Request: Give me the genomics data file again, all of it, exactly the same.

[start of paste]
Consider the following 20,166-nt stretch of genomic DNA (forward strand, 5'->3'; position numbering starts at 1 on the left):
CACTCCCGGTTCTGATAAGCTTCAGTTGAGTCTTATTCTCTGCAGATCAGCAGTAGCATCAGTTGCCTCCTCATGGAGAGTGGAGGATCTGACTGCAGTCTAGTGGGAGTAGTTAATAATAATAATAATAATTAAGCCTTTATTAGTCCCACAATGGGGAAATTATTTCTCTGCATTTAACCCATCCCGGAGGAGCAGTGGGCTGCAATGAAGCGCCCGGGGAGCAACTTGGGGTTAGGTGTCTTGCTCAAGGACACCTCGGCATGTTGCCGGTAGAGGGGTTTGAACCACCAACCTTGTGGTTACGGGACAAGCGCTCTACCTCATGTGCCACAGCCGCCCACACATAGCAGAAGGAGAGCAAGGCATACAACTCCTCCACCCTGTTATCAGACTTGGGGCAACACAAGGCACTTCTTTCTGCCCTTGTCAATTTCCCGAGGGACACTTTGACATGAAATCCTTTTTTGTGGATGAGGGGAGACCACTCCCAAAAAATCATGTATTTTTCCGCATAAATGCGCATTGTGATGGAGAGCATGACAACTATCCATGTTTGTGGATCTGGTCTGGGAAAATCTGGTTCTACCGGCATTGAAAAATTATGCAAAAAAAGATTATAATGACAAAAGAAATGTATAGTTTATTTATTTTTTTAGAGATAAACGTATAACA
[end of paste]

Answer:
Consider the following 20,166-nt stretch of genomic DNA (forward strand, 5'->3'; position numbering starts at 1 on the left):
CACTCCCGGTTCTGATAAGCTTCAGTTGAGTCTTATTCTCTGCAGATCAGCAGTAGCATCAGTTGCCTCCTCATGGAGAGTGGAGGATCTGACTGCAGTCTAGTGGGAGTAGTTAATAATAATAATAATAATTAAGCCTTTATTAGTCCCACAATGGGGAAATTATTTCTCTGCATTTAACCCATCCCGGAGGAGCAGTGGGCTGCAATGAAGCGCCCGGGGAGCAACTTGGGGTTAGGTGTCTTGCTCAAGGACACCTCGGCATGTTGCCGGTAGAGGGGTTTGAACCACCAACCTTGTGGTTACGGGACAAGCGCTCTACCTCATGTGCCACAGCCGCCCACACATAGCAGAAGGAGAGCAAGGCATACAACTCCTCCACCCTGTTATCAGACTTGGGGCAACACAAGGCACTTCTTTCTGCCCTTGTCAATTTCCCGAGGGACACTTTGACATGAAATCCTTTTTTGTGGATGAGGGGAGACCACTCCCAAAAAATCATGTATTTTTCCGCATAAATGCGCATTGTGATGGAGAGCATGACAACTATCCATGTTTGTGGATCTGGTCTGGGAAAATCTGGTTCTACCGGCATTGAAAAATTATGCAAAAAAAGATTATAATGACAAAAGAAATGTATAGTTTATTTATTTTTTTAGAGATAAACGTATAACA